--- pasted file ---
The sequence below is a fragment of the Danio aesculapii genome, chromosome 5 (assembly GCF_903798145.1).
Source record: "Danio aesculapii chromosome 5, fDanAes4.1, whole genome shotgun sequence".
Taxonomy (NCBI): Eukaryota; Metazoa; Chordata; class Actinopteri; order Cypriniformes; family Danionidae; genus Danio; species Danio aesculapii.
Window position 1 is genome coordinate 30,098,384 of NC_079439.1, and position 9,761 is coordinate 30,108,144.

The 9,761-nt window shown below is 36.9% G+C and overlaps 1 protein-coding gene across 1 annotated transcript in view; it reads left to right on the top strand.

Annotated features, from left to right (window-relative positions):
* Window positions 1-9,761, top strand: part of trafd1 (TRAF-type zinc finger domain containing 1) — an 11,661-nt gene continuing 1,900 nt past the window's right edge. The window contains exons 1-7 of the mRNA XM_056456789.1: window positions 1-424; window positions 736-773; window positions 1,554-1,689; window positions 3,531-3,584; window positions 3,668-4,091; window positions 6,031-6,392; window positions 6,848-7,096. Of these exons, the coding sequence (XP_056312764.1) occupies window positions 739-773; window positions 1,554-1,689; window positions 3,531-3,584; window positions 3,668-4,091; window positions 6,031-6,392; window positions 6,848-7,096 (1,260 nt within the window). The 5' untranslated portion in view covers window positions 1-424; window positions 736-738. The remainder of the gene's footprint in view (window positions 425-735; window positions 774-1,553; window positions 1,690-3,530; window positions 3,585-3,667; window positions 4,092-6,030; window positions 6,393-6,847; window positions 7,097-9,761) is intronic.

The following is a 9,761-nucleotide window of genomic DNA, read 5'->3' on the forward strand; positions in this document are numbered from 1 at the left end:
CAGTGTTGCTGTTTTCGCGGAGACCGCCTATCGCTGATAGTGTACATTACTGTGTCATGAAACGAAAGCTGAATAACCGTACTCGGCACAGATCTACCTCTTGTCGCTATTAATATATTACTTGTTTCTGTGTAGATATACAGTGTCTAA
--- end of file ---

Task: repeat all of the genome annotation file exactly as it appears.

The sequence below is a fragment of the Danio aesculapii genome, chromosome 5 (assembly GCF_903798145.1).
Source record: "Danio aesculapii chromosome 5, fDanAes4.1, whole genome shotgun sequence".
Taxonomy (NCBI): Eukaryota; Metazoa; Chordata; class Actinopteri; order Cypriniformes; family Danionidae; genus Danio; species Danio aesculapii.
Window position 1 is genome coordinate 30,098,384 of NC_079439.1, and position 9,761 is coordinate 30,108,144.

The 9,761-nt window shown below is 36.9% G+C and overlaps 1 protein-coding gene across 1 annotated transcript in view; it reads left to right on the top strand.

Annotated features, from left to right (window-relative positions):
* Window positions 1-9,761, top strand: part of trafd1 (TRAF-type zinc finger domain containing 1) — an 11,661-nt gene continuing 1,900 nt past the window's right edge. The window contains exons 1-7 of the mRNA XM_056456789.1: window positions 1-424; window positions 736-773; window positions 1,554-1,689; window positions 3,531-3,584; window positions 3,668-4,091; window positions 6,031-6,392; window positions 6,848-7,096. Of these exons, the coding sequence (XP_056312764.1) occupies window positions 739-773; window positions 1,554-1,689; window positions 3,531-3,584; window positions 3,668-4,091; window positions 6,031-6,392; window positions 6,848-7,096 (1,260 nt within the window). The 5' untranslated portion in view covers window positions 1-424; window positions 736-738. The remainder of the gene's footprint in view (window positions 425-735; window positions 774-1,553; window positions 1,690-3,530; window positions 3,585-3,667; window positions 4,092-6,030; window positions 6,393-6,847; window positions 7,097-9,761) is intronic.

The following is a 9,761-nucleotide window of genomic DNA, read 5'->3' on the forward strand; positions in this document are numbered from 1 at the left end:
CAGTGTTGCTGTTTTCGCGGAGACCGCCTATCGCTGATAGTGTACATTACTGTGTCATGAAACGAAAGCTGAATAACCGTACTCGGCACAGATCTACCTCTTGTCGCTATTAATATATTACTTGTTTCTGTGTAGATATACAGTGTCTAA